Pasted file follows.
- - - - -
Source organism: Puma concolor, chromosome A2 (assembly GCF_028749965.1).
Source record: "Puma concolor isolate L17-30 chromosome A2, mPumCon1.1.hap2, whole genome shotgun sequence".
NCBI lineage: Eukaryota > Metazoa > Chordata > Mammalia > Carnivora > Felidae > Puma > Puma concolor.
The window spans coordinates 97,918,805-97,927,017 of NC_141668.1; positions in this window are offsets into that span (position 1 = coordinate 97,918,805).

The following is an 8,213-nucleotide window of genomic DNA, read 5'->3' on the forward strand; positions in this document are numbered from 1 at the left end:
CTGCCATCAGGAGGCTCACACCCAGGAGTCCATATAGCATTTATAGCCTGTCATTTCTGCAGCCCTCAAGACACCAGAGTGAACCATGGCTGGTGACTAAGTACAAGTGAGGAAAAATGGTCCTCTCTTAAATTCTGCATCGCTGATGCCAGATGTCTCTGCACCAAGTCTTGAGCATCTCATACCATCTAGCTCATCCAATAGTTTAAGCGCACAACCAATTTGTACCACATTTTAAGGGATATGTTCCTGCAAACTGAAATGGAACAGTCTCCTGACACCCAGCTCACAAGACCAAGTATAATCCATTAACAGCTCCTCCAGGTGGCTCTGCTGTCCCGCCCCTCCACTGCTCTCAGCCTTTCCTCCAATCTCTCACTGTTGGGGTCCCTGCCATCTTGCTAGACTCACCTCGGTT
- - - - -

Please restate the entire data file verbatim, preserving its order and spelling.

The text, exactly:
Source organism: Puma concolor, chromosome A2 (assembly GCF_028749965.1).
Source record: "Puma concolor isolate L17-30 chromosome A2, mPumCon1.1.hap2, whole genome shotgun sequence".
NCBI lineage: Eukaryota > Metazoa > Chordata > Mammalia > Carnivora > Felidae > Puma > Puma concolor.
The window spans coordinates 97,918,805-97,927,017 of NC_141668.1; positions in this window are offsets into that span (position 1 = coordinate 97,918,805).

The following is an 8,213-nucleotide window of genomic DNA, read 5'->3' on the forward strand; positions in this document are numbered from 1 at the left end:
CTGCCATCAGGAGGCTCACACCCAGGAGTCCATATAGCATTTATAGCCTGTCATTTCTGCAGCCCTCAAGACACCAGAGTGAACCATGGCTGGTGACTAAGTACAAGTGAGGAAAAATGGTCCTCTCTTAAATTCTGCATCGCTGATGCCAGATGTCTCTGCACCAAGTCTTGAGCATCTCATACCATCTAGCTCATCCAATAGTTTAAGCGCACAACCAATTTGTACCACATTTTAAGGGATATGTTCCTGCAAACTGAAATGGAACAGTCTCCTGACACCCAGCTCACAAGACCAAGTATAATCCATTAACAGCTCCTCCAGGTGGCTCTGCTGTCCCGCCCCTCCACTGCTCTCAGCCTTTCCTCCAATCTCTCACTGTTGGGGTCCCTGCCATCTTGCTAGACTCACCTCGGTT